Editorial: Puerto Rico's plebiscite vote is a historic moment
Comedian Nikki Glasser performed at UConn’s Student Union Theater Thursday night. She broached sexual and sensitive topics that drew lots of laughter from the crowd. Kevin Scheller
On Tuesday, voters in Puerto Rico took up the question of the island's relationship with the United States for the first time since 1998 and used the opportunity to endorse the option of statehood. 54 percent of voters decided that the island should not maintain its current legal association with the United States as an overseas territory. Regardless of whether voters preferred to maintain the current status of the island, 61 percent preferred statehood of the possible non-territorial options and only 5.5 percent supported full independence for Puerto Rico. This verdict by the voters of Puerto Rico, though non-binding, represents the maturation of their claim to full citizenship in the United States and deserves affirmation by the U.S. Congress and by the President.
Puerto Rico is one of the last vestiges of American imperialist aggression at the turn of the 20th century. It was seized from Spanish control in 1898 during the Spanish-American War and was immediately placed under military rule. It was soon granted institutions of local government. Puerto Ricans were made U.S. citizens in 1917, but were also subjected to conscription in that same year as the United States entered World War I. While it is true that Puerto Ricans do not pay federal income tax, they pay into the Social Security and Medicare systems, are subject to the oversight of federal agencies and are under the jurisdiction of courts based in the mainland U.S. In many ways, Puerto Ricans fulfill the same duties and enjoy many of the same benefits of citizenship as residents of the 50 states.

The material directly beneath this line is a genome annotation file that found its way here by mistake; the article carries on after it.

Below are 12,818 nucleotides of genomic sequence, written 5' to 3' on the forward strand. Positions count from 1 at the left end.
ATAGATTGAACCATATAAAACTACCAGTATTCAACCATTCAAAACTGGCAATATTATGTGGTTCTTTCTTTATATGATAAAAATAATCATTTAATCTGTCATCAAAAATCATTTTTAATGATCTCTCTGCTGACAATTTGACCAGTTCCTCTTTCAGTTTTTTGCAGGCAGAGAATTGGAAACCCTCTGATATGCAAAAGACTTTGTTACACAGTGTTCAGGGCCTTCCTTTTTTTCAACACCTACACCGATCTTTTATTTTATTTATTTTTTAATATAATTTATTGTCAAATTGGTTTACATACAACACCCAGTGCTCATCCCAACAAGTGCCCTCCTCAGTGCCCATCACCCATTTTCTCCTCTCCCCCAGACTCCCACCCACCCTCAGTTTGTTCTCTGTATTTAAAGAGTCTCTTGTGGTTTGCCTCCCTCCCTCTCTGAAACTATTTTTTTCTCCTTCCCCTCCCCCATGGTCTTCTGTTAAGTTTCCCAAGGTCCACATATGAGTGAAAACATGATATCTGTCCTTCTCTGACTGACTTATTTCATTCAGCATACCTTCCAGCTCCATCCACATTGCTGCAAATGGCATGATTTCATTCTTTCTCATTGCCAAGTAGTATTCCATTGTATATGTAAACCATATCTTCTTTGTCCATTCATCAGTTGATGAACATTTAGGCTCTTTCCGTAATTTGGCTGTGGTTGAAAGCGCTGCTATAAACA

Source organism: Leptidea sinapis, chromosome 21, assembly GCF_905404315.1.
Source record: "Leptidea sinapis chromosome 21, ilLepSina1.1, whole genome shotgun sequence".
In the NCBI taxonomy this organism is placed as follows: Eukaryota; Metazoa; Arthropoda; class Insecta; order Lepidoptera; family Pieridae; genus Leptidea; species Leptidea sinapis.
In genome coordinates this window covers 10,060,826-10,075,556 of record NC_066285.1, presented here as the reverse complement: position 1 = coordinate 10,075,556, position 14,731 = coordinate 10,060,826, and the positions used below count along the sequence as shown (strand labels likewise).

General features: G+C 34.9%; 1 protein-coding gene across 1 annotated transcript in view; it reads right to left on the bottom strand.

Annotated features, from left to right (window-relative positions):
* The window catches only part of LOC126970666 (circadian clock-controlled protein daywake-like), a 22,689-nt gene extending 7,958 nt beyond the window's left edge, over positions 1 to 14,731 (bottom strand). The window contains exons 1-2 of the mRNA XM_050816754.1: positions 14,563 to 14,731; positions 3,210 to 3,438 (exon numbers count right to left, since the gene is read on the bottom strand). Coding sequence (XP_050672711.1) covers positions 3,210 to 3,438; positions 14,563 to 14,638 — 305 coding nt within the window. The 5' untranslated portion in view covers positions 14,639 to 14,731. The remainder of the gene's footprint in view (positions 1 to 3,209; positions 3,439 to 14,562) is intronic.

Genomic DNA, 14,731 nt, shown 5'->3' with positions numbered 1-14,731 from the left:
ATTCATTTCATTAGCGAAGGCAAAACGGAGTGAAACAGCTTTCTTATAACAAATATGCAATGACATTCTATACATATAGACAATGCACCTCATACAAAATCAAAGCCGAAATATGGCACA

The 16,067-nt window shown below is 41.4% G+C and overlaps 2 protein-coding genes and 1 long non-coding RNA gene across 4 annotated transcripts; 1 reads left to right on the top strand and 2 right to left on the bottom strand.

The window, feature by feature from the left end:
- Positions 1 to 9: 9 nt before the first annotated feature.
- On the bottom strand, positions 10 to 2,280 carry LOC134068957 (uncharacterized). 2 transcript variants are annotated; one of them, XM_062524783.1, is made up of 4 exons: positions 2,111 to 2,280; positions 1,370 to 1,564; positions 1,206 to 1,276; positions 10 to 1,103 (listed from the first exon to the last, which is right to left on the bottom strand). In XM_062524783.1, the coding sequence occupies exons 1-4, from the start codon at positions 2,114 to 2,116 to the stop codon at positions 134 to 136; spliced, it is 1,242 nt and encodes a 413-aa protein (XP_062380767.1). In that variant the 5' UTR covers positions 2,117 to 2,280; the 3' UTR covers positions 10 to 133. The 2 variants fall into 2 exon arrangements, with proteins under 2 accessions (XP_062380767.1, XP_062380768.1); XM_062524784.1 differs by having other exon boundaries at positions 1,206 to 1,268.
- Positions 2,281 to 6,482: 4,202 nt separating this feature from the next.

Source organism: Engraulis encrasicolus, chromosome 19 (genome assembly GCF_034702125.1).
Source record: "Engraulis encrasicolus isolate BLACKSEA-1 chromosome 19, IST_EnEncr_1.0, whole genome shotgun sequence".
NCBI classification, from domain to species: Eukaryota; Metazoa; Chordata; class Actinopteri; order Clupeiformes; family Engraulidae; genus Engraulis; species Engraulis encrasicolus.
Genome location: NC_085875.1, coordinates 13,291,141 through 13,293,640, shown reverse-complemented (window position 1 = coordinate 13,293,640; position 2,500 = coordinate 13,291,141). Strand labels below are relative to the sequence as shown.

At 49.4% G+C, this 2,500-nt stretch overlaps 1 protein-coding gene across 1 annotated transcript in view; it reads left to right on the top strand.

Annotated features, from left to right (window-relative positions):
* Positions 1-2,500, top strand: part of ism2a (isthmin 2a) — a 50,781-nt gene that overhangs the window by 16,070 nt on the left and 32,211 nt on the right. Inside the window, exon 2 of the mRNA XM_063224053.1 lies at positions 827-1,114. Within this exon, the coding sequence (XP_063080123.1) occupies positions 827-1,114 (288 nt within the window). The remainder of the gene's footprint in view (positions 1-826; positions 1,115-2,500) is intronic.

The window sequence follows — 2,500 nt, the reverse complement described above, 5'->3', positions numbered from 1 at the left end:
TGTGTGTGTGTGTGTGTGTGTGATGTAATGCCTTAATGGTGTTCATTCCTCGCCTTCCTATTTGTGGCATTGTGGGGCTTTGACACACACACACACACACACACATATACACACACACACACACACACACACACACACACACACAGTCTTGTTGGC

But the important drawback of the current status of Puerto Rico is its almost complete disfranchisement. The island contains 3.7 million citizens, none of which were permitted to vote in the presidential election which took place concurrently with the referendum. Puerto Rico has no representation in the Senate and only one non-voting delegate in the House of Representatives, though its population would probably entitle it to five or six representatives and seven or eight electoral votes. Voting has an immense symbolic connotation of legitimacy and empowerment, and we cannot take ourselves seriously as a democracy if we continue to deprive so many millions of our own citizens to participate with us in our elections.
Tuesday's referendum did not render a clear victory for the proponents of statehood, especially when 46 percent of the island's electorate voted to maintain the territorial status quo. Furthermore, hundreds of thousands of those voters left the choice on the ballot between non-territorial options blank. There is still much popular uncertainty over the road ahead for Puerto Rico. But the responsibility for choosing the road to follow is also up to leaders and politicians on the mainland. Congress should make Puerto Rico the 51st state to ensure that Americans from Puerto Rico receive, as citizens, the same privileges and responsibilities as the rest of us.
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